The Tempest, written toward the close of William Shakespeare’s career, is a work of fantasy and courtly romance, the story of a wise old magician, his beautiful, unworldly daughter, a gallant young prince, and a cruel, scheming brother. It contains all the elements of a fairy tale in which ancient wrongs are righted and true lovers live happily ever after. The play is also one of poetic atmosphere and allegory. Beginning with a storm and peril at sea, it ends on a note of serenity and joy. None of Shakespeare’s other dramas holds so much of the author’s mature reflection on life itself.
Early critics of The Tempest, concerned with meaning, attempted to establish symbolic correlations between the characters Prospero, Ariel, Caliban, and Miranda and such qualities as imagination, fancy, brutality, and innocence. Others considered the play in terms of its spectacle and music, comparing it to the masque or commedia dell’arte. Most critics read into Prospero’s control and direction of all the characters—which climaxes with the famous speech in which he gives up his magic wand—Shakespeare’s own dramatic progress and final farewell to the stage.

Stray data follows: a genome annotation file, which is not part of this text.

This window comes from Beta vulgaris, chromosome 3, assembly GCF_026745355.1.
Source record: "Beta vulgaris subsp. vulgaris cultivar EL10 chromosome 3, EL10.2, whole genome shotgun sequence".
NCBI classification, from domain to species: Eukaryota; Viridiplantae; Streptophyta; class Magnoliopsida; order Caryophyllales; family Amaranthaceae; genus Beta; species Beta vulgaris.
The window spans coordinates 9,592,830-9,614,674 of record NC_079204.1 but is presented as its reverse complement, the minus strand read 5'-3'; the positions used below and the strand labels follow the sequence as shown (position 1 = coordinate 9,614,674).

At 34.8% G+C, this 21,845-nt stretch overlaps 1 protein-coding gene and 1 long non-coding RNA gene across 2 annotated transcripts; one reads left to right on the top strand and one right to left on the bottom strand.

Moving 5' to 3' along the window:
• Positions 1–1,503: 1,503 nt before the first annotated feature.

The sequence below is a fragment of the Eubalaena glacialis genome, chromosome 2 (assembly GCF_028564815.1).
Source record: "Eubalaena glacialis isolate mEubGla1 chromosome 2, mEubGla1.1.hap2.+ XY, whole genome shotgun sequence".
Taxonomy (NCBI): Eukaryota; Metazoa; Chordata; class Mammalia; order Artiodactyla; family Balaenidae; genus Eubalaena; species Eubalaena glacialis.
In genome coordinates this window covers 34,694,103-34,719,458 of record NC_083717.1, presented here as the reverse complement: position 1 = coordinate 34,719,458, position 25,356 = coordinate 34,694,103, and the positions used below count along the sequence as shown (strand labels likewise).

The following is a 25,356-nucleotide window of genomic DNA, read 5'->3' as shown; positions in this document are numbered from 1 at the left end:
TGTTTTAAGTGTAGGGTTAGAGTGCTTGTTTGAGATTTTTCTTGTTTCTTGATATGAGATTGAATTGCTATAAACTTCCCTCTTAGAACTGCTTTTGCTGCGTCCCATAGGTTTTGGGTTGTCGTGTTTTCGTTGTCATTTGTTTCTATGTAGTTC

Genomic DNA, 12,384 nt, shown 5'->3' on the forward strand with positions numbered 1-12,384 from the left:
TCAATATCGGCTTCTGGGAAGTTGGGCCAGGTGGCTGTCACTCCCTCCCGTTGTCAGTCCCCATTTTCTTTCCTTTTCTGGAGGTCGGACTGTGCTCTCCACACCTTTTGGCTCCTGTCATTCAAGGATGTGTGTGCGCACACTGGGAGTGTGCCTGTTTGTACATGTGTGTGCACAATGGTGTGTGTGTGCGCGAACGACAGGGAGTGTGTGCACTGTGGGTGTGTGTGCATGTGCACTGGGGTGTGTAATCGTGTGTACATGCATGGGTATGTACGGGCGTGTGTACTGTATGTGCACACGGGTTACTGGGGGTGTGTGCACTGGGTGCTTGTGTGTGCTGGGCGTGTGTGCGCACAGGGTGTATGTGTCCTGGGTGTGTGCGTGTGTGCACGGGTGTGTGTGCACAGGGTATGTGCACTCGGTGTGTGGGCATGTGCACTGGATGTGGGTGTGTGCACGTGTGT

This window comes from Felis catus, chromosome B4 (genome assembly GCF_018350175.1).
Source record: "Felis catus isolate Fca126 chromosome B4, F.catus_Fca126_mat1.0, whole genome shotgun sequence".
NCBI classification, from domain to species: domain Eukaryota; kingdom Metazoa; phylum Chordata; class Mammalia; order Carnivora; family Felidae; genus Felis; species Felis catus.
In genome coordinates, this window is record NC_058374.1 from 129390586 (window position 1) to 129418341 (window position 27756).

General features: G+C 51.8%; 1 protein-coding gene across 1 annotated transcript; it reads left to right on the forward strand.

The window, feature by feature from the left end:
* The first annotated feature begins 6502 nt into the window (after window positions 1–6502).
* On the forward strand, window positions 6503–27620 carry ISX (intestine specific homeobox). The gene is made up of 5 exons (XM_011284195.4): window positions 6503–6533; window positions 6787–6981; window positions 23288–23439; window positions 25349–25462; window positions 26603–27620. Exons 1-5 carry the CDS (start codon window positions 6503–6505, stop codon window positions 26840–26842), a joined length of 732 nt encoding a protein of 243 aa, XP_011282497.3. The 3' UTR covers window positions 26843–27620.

In the mid-twentieth century, criticism began to explore different levels of action and meaning, focusing on such themes as illusion versus reality, freedom versus slavery, revenge versus forgiveness, time, and self-knowledge. Some suggested that the enchanted island where...
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